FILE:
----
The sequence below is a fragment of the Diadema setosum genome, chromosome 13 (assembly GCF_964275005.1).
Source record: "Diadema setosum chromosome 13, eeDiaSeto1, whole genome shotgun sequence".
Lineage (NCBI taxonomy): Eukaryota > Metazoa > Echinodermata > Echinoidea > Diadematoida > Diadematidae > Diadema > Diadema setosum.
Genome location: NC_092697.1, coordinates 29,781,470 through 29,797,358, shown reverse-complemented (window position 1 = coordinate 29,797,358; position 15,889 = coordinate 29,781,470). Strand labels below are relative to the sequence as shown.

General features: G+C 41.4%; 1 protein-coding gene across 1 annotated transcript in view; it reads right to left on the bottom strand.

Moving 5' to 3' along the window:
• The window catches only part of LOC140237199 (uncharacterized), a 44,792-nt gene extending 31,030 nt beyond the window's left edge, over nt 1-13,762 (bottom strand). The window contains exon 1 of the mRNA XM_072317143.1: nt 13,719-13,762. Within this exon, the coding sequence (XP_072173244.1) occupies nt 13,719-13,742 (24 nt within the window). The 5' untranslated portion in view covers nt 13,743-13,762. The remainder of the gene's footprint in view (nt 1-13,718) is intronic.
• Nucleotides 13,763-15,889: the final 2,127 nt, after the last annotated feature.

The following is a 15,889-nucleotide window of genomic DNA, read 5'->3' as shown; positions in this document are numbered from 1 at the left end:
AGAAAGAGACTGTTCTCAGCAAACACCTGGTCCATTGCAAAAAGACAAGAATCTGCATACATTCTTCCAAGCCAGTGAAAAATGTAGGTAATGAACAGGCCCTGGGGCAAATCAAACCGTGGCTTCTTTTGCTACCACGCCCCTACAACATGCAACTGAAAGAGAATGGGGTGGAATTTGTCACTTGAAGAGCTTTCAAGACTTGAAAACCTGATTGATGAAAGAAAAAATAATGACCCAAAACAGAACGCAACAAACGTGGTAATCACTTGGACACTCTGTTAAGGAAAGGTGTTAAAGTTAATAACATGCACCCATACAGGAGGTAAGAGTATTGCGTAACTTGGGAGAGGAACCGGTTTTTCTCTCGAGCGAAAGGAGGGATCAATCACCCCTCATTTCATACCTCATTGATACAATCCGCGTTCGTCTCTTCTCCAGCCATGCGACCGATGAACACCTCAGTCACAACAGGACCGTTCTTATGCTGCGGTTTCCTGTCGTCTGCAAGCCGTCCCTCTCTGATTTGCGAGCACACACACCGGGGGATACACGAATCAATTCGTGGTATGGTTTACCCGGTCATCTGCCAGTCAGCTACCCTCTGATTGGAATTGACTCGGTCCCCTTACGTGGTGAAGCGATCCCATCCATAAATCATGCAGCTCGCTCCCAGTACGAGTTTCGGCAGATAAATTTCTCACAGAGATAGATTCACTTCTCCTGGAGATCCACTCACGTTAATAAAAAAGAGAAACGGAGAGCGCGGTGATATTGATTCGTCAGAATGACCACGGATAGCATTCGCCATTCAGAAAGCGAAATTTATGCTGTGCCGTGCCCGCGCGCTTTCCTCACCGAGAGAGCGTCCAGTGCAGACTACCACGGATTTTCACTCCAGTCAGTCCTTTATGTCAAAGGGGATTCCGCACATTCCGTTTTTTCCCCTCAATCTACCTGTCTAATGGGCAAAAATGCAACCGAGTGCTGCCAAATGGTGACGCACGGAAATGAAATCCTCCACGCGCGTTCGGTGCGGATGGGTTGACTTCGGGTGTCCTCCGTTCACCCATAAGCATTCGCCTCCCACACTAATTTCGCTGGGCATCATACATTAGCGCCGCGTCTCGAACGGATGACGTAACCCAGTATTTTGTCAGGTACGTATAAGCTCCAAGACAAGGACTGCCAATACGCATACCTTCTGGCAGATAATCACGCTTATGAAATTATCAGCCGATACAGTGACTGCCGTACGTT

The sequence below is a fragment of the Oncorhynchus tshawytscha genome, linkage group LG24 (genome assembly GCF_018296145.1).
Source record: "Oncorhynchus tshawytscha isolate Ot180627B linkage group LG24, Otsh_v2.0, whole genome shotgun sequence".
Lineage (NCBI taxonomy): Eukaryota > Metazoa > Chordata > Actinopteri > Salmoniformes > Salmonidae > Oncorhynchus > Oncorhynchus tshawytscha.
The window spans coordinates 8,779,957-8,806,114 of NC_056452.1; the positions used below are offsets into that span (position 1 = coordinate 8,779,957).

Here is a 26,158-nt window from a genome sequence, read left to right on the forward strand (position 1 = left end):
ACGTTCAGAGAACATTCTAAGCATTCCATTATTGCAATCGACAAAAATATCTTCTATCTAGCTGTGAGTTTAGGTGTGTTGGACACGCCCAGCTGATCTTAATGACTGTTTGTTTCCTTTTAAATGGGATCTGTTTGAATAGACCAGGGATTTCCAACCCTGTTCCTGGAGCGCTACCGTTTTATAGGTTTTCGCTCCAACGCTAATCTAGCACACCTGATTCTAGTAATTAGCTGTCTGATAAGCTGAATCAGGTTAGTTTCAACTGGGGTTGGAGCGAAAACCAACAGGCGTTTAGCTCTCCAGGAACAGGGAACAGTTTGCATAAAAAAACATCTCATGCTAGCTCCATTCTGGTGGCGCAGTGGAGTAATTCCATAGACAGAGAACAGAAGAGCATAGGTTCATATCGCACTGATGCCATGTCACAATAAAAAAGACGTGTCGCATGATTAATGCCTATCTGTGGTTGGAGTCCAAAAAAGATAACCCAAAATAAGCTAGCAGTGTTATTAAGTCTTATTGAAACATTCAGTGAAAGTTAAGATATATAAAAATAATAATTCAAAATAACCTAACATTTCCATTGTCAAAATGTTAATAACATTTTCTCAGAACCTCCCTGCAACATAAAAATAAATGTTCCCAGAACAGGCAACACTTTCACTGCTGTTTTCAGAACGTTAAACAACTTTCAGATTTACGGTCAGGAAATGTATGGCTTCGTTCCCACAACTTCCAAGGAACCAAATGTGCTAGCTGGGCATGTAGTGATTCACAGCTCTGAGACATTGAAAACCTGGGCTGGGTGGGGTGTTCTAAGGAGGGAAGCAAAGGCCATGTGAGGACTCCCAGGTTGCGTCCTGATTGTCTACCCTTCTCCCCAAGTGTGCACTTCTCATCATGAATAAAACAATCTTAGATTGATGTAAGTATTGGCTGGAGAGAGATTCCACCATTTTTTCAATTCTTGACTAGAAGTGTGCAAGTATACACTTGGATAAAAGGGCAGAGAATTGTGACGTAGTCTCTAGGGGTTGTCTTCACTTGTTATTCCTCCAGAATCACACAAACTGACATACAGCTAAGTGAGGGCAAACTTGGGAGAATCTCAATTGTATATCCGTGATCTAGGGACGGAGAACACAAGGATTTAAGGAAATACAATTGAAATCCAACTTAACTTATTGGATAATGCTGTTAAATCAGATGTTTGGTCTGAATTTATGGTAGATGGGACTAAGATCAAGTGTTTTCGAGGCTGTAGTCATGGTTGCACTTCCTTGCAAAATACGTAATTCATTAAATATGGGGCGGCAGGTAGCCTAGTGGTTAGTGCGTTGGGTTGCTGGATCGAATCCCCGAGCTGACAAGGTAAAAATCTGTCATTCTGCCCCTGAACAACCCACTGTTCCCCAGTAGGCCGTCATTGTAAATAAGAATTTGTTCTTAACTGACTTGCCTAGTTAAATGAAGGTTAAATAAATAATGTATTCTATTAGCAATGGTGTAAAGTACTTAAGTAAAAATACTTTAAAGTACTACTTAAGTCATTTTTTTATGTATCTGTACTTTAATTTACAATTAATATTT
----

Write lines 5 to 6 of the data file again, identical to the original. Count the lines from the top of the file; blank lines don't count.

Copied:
General features: G+C 41.4%; 1 protein-coding gene across 1 annotated transcript in view; it reads right to left on the bottom strand.

Moving 5' to 3' along the window: